Uzbekistan's recent decision to suspend participation in the Eurasian Economic Community (EAEC) came as both a surprise and a shock.
The EAEC members -- Belarus, Kazakhstan, Kyrgyzstan, Russia, Tajikistan, and, after it joined in January 2006, Uzbekistan -- had committed to adopting common policies on trade, migration, currency exchange, and infrastructure development.
Russia, the leading party promoting the EAEC, was putting increasing emphasis on close economic cooperation, given the volatility of world markets and the East-West divide that emerged following the Russian-Georgian conflict in August. [For background see the Eurasia Insight archive].
Uzbekistan's decision was communicated by a diplomatic note from the Uzbek Ministry of Foreign Affairs to the EAEC Secretariat in mid October, but the decision was only made public on November 12. [For background see the Eurasia Insight archive]. The Uzbek withdrawal came as a surprise because the EAEC has appeared in recent years to be an organization on the rise. With the resurgent influence of Russia, fueled by rising revenues from energy sales and a recovering national economy, the EAEC was viewed by some officials as a means to help the Kremlin achieve its long-held goal of creating and maintaining a "single economic space" in the former Soviet space. Tashkent's move takes some wind out of the EAEC's sails.
The timing of the Uzbek announcement also raises questions, given the emphasis the Russian leaders have put on linking security and economic cooperation. Uzbekistan's move will fuel speculation by those who attribute Uzbekistan's dissatisfaction with the EAEC to "Great Game" political machinations. [For background see the Eurasia Insight archive]. Some observers claimed in the past that Uzbekistan was pried away from its traditional diplomatic moorings in the post-Soviet space and lured by political alignments to the West in response to the threats of extremist insurrection movements such as that of the Islamic Movement of Uzbekistan.
But Uzbekistan found relations with the West to be demanding. Western criticism of Uzbekistan's human rights record, insistence on liberal economic policies and political reform, and acceptance of non-governmental organizations led to a parting of ways. Uzbekistan's leaders became increasingly concerned about a groundswell of popular dissatisfaction reminiscent of Georgia's "Rose Revolution" and Ukraine's "Orange Revolution." When political disorder broke out in eastern Uzbekistan in the city of Andijan in June 2005, Uzbek officials responded with force.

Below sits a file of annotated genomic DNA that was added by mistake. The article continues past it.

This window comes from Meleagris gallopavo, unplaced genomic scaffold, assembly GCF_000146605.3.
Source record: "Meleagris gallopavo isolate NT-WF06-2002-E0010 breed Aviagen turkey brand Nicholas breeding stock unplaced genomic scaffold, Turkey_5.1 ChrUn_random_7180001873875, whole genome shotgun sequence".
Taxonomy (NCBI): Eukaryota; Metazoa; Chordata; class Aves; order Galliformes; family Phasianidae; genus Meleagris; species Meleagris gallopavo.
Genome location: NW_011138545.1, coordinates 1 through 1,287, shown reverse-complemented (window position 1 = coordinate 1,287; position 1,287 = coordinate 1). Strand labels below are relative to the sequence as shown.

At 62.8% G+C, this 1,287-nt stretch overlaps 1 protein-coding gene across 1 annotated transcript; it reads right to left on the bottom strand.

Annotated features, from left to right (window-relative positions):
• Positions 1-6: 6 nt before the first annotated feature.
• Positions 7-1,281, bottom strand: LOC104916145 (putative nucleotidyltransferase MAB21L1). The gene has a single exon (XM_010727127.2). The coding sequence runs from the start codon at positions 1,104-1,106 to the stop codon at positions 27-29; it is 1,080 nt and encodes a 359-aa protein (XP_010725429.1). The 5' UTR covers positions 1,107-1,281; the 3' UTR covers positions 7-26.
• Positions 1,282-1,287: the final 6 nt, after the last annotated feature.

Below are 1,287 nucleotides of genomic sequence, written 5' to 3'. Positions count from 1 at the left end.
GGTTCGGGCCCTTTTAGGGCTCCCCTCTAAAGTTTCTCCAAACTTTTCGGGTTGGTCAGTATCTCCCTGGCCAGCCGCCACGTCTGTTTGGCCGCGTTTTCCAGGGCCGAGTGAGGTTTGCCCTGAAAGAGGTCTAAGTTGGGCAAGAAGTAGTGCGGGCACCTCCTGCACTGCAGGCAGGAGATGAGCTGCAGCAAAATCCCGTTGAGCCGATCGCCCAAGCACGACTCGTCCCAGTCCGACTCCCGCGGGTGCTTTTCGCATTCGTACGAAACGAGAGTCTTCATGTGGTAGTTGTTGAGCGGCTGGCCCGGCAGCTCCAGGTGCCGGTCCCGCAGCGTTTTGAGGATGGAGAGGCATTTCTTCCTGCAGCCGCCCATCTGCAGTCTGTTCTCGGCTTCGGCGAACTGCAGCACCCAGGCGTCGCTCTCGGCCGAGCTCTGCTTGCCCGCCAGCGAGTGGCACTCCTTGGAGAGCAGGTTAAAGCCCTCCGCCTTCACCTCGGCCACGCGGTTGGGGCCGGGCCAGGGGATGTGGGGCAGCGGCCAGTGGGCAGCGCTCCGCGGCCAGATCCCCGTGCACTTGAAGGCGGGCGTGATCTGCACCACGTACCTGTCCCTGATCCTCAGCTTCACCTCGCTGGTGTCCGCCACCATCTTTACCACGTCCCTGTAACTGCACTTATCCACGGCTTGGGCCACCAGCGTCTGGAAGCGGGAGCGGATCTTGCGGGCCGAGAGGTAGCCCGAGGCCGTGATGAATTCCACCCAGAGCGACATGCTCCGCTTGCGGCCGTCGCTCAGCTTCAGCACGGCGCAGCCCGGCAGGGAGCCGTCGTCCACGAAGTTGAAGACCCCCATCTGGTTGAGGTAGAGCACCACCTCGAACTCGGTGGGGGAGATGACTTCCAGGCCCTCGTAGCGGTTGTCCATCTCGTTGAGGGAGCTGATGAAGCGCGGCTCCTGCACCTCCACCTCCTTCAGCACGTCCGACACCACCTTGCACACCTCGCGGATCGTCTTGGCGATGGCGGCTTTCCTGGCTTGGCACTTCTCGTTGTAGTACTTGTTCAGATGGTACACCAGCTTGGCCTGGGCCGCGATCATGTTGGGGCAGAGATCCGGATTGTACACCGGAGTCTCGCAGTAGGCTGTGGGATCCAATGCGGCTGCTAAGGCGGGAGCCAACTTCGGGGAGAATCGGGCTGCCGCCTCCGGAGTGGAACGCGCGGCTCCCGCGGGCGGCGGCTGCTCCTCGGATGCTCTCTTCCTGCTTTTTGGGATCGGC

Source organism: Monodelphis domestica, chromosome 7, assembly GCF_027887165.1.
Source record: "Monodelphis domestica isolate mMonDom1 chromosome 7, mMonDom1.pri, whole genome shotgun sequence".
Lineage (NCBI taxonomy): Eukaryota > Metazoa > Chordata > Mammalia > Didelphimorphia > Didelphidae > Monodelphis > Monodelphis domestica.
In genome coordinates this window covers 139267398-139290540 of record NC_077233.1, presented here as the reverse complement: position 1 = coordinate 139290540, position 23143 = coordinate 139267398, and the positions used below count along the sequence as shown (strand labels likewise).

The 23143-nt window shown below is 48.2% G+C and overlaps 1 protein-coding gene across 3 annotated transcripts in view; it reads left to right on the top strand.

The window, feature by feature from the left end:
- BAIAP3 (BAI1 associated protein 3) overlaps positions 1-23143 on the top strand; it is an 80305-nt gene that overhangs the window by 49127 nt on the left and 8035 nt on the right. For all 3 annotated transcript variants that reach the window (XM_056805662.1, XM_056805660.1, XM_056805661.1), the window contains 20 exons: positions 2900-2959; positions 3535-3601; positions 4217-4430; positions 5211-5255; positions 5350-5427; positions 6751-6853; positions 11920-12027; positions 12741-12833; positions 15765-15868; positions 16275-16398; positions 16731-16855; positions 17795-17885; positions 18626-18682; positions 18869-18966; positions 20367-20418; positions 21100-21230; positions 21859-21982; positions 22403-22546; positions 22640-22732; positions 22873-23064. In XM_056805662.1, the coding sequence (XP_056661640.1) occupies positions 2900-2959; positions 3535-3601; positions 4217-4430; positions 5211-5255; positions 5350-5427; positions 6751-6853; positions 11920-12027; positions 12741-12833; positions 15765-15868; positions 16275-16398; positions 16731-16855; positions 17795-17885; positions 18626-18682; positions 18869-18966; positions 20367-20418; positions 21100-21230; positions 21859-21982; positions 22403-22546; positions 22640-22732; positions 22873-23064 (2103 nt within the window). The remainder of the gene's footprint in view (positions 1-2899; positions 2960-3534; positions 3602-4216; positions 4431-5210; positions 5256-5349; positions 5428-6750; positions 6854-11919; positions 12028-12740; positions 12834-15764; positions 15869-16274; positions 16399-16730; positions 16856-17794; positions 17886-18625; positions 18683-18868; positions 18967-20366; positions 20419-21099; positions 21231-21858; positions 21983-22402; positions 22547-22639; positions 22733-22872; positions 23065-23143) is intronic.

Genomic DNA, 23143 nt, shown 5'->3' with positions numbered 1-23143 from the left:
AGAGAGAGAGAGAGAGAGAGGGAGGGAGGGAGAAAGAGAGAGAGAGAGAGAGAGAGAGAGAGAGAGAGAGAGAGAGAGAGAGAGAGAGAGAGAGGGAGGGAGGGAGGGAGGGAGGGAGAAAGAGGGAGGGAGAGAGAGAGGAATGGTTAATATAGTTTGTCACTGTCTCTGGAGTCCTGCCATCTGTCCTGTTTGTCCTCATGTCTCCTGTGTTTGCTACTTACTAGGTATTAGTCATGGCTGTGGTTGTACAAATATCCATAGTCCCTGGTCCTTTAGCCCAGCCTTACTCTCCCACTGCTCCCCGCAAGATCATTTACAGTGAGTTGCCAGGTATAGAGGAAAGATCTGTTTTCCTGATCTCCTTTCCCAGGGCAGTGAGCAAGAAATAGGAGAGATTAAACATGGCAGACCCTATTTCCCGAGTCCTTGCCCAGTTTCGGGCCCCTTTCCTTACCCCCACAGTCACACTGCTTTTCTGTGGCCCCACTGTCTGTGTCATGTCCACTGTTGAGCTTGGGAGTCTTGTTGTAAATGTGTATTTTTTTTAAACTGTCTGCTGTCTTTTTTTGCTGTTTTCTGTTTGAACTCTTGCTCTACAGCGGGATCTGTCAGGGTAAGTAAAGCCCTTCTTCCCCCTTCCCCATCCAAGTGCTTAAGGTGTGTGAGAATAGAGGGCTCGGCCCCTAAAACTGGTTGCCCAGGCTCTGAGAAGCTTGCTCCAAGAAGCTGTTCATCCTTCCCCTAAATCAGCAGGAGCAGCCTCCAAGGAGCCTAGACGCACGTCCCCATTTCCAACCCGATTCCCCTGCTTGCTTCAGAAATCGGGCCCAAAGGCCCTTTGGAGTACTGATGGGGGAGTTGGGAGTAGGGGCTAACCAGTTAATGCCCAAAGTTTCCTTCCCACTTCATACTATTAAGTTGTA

After the Uzbek government expelled US military forces from the Karshi-Khanabad airbase in the southern part of Uzbekistan, Russian leaders saw an opportunity for reviving commercial and diplomatic relations. Uzbekistan's 180-degree reversal was punctuated by its decision to join the EAEC in 2006.
Observers may now see the Uzbek decision to withdraw from the EAEC as an equally abrupt change in political alignment. They cite the recent lifting of EU sanctions against travel for Uzbek officials as an illustration of a thaw in western attitudes toward Uzbekistan. [For background see the Eurasia Insight archive]. But it is overly simplistic to interpret Uzbekistan's decisions in this context. To claim, as some analysts have, that as a general rule what "strengthens the influence of the United States weakens the influence of Russia" is a zero-sum interpretation of international affairs more fitting for the 19th century than the 21st in the era of globalization.
Analysts do Central Asia a great disservice by interpreting all events in such a way that the countries of the region are objects in Great Power competition, rather than subjects in their own right. Uzbekistan is facing serious challenges via the growth of Taliban extremists in Afghanistan, shifting geo-strategic influence of nuclear-powered Iran and volatile energy and labor markets in China, India, and Pakistan. To interpret Uzbekistan's suspension of the EAEC only as a factor in the US-Russian geopolitical competition ignores these important challenges.
Gregory Gleason is a professor at the University of New Mexico and the George C. Marshall European Center for Strategic Studies. The views expressed in this article solely represent those of the author and not the US Government.